Again, thank you for your letter. Please know that my staff will follow this issue closely and I will be sure to keep your concerns in mind should legislation related to credit card payments come to the Senate floor.”

While I applaud her efforts. I still think it is too little. All I am asking for is to see a contract before I sign it. It seems banks and credit card companies aren't required to treat people fairly. The Truth In Lending Act (TILA) and Regulation Z are simply regulations that protect banks more than they protect consumers. TILA is a substitute for a contract, and credit card companies bait and switch by sending you a new agreement in the mail, after you have given them your private information and added an account to your credit report. You have also waived constitutional rights and given the credit card company the ability to put you into financial slavery with the flick of a pen - but you don't know that because you don't understand your agreement, nor have you even read it.

Wednesday, June 15, 2005

The Fed is Considering Credit Controls

In a recent blog post, I saw that the Federal Reserve Board is considering a response to credit card holder complaints. It is the first time since 1980.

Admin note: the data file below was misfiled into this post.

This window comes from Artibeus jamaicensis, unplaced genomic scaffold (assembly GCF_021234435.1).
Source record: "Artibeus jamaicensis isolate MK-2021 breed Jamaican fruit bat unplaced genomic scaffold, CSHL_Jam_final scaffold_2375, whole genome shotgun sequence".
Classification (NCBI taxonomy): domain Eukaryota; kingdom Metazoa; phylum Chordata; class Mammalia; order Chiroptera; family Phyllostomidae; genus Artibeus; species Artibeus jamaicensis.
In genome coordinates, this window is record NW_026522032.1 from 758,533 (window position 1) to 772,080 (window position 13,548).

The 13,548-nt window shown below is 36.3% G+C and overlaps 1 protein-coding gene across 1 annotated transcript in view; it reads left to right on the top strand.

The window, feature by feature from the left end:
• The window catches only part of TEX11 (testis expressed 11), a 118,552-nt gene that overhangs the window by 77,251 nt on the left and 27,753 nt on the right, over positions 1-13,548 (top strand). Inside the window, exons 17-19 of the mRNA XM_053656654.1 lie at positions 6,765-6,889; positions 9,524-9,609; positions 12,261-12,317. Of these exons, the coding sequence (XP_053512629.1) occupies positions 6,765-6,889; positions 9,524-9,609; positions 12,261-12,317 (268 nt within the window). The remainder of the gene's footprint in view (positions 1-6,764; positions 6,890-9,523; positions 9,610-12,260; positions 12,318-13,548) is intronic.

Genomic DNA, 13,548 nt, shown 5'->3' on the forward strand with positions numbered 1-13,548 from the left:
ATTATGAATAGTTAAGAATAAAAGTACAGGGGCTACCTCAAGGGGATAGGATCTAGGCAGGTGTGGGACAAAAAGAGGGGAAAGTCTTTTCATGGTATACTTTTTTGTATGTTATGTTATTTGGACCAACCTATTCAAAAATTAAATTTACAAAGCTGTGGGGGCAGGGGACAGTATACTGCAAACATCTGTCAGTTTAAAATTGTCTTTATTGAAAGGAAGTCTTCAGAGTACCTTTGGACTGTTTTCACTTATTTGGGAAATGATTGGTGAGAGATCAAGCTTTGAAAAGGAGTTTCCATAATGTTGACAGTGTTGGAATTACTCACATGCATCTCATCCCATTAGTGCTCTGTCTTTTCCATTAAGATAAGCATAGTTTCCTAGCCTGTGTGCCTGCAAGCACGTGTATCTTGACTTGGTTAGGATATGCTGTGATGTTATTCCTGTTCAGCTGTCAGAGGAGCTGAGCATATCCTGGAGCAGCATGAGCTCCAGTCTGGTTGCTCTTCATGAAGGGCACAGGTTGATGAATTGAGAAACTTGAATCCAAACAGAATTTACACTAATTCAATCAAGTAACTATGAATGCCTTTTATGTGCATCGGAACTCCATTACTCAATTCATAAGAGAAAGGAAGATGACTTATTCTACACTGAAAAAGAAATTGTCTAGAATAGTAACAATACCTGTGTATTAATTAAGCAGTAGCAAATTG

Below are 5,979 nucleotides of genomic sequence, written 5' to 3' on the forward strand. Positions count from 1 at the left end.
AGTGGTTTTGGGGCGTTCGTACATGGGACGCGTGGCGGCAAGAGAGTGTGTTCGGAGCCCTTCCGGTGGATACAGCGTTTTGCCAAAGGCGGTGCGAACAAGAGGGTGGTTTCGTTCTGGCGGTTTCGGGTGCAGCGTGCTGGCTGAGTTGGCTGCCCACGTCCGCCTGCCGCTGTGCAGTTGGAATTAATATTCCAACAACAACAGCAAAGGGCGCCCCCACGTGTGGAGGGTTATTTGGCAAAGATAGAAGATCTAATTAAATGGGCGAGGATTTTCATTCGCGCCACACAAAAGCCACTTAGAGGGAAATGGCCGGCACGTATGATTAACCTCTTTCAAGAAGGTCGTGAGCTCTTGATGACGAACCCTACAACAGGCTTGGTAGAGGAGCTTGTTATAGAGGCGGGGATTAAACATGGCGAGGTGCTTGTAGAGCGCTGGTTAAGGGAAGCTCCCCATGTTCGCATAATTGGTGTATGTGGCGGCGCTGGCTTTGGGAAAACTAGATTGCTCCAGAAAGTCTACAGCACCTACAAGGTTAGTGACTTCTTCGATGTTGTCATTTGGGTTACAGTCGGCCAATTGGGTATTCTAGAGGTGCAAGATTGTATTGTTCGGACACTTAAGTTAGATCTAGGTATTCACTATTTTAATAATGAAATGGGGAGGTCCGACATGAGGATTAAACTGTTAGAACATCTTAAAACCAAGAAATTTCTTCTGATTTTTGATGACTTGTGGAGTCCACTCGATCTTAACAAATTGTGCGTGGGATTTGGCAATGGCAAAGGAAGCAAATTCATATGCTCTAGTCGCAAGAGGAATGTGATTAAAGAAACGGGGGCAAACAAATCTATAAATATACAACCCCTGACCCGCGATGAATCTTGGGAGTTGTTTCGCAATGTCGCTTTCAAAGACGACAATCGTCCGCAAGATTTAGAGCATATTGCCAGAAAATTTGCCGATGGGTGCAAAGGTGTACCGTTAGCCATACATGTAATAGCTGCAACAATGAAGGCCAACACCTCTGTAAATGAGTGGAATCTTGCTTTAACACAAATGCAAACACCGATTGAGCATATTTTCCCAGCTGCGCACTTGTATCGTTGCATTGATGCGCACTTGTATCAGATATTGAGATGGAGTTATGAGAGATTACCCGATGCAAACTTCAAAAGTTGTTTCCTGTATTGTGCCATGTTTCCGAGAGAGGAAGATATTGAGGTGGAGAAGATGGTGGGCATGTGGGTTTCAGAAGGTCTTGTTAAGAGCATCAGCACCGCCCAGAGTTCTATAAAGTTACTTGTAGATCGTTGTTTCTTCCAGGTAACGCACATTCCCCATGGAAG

It is about time that the Federal Reserve Board does something. When we apply for a credit card, we are required to disclose a lot of personal and private information. That information is kept in the bank's database and used for marketing and other purposes. We are not compensated for that disclosure because it is simply provided on an account application. Banks and credit card companies have little regard for privacy, especially after the recent Financial Services Modernization Act was passed. This law essentially dismantled the protections put in place by the Glass-Steagal Act of 1933 that prevented banks from doing both wholesale and retail banking. Now that the likes of Citibank have become financial conglomerates, in every area of financial services, privacy no longer exists as this information is shared across all areas of bank operations. Instead of this leading to lower costs that are passed on to consumers, prices for financial services have gone up in financial and legal terms.

Signing Unseen Contracts
Consumers are signing contracts that don't disclose their content until after the contract is made. The industry is using the disclosure laws as a substitute for the actual contract. There is simply one line in the disclosure that defers to a yet unseen agreement, that you are agreeing to with your application. You are not allowed to see the contract until it comes in the mail with your credit card. This would be considered dishonest in every other industry. It is simply wrong to sign a contract you haven't seen, yet we are expected to "take personal responsibility" for what we agreed to. What is worse, those contracts are so carefully crafted that it is difficult for even an attorney to completely assess the implications of the agreement. I hope the Fed puts a stop to this practice.